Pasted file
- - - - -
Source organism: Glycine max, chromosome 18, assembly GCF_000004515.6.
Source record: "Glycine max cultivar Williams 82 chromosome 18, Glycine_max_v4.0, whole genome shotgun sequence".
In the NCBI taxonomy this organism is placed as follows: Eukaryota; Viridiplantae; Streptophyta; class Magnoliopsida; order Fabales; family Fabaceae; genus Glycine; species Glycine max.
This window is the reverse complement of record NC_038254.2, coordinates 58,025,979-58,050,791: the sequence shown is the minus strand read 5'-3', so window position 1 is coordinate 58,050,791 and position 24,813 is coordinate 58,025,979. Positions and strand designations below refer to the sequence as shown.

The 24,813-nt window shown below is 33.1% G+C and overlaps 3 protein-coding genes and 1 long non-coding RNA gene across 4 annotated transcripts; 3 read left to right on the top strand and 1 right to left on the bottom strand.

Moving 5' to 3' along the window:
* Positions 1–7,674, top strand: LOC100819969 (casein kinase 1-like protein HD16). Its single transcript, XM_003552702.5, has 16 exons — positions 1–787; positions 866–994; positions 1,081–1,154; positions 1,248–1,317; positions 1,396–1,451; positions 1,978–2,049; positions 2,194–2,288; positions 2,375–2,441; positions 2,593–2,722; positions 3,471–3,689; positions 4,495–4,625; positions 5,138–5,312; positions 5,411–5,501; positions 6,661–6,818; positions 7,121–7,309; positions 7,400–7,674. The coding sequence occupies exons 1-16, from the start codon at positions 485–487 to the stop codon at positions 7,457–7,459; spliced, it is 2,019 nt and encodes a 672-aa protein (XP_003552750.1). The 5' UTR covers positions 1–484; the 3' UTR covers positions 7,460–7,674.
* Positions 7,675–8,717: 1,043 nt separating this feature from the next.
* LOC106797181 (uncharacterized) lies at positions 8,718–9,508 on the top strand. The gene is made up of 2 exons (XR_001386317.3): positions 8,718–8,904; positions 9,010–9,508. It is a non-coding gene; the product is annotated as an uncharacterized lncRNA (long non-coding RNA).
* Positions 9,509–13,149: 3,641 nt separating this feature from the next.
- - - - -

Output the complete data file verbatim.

Source organism: Glycine max, chromosome 18, assembly GCF_000004515.6.
Source record: "Glycine max cultivar Williams 82 chromosome 18, Glycine_max_v4.0, whole genome shotgun sequence".
In the NCBI taxonomy this organism is placed as follows: Eukaryota; Viridiplantae; Streptophyta; class Magnoliopsida; order Fabales; family Fabaceae; genus Glycine; species Glycine max.
This window is the reverse complement of record NC_038254.2, coordinates 58,025,979-58,050,791: the sequence shown is the minus strand read 5'-3', so window position 1 is coordinate 58,050,791 and position 24,813 is coordinate 58,025,979. Positions and strand designations below refer to the sequence as shown.

The 24,813-nt window shown below is 33.1% G+C and overlaps 3 protein-coding genes and 1 long non-coding RNA gene across 4 annotated transcripts; 3 read left to right on the top strand and 1 right to left on the bottom strand.

Moving 5' to 3' along the window:
* Positions 1–7,674, top strand: LOC100819969 (casein kinase 1-like protein HD16). Its single transcript, XM_003552702.5, has 16 exons — positions 1–787; positions 866–994; positions 1,081–1,154; positions 1,248–1,317; positions 1,396–1,451; positions 1,978–2,049; positions 2,194–2,288; positions 2,375–2,441; positions 2,593–2,722; positions 3,471–3,689; positions 4,495–4,625; positions 5,138–5,312; positions 5,411–5,501; positions 6,661–6,818; positions 7,121–7,309; positions 7,400–7,674. The coding sequence occupies exons 1-16, from the start codon at positions 485–487 to the stop codon at positions 7,457–7,459; spliced, it is 2,019 nt and encodes a 672-aa protein (XP_003552750.1). The 5' UTR covers positions 1–484; the 3' UTR covers positions 7,460–7,674.
* Positions 7,675–8,717: 1,043 nt separating this feature from the next.
* LOC106797181 (uncharacterized) lies at positions 8,718–9,508 on the top strand. The gene is made up of 2 exons (XR_001386317.3): positions 8,718–8,904; positions 9,010–9,508. It is a non-coding gene; the product is annotated as an uncharacterized lncRNA (long non-coding RNA).
* Positions 9,509–13,149: 3,641 nt separating this feature from the next.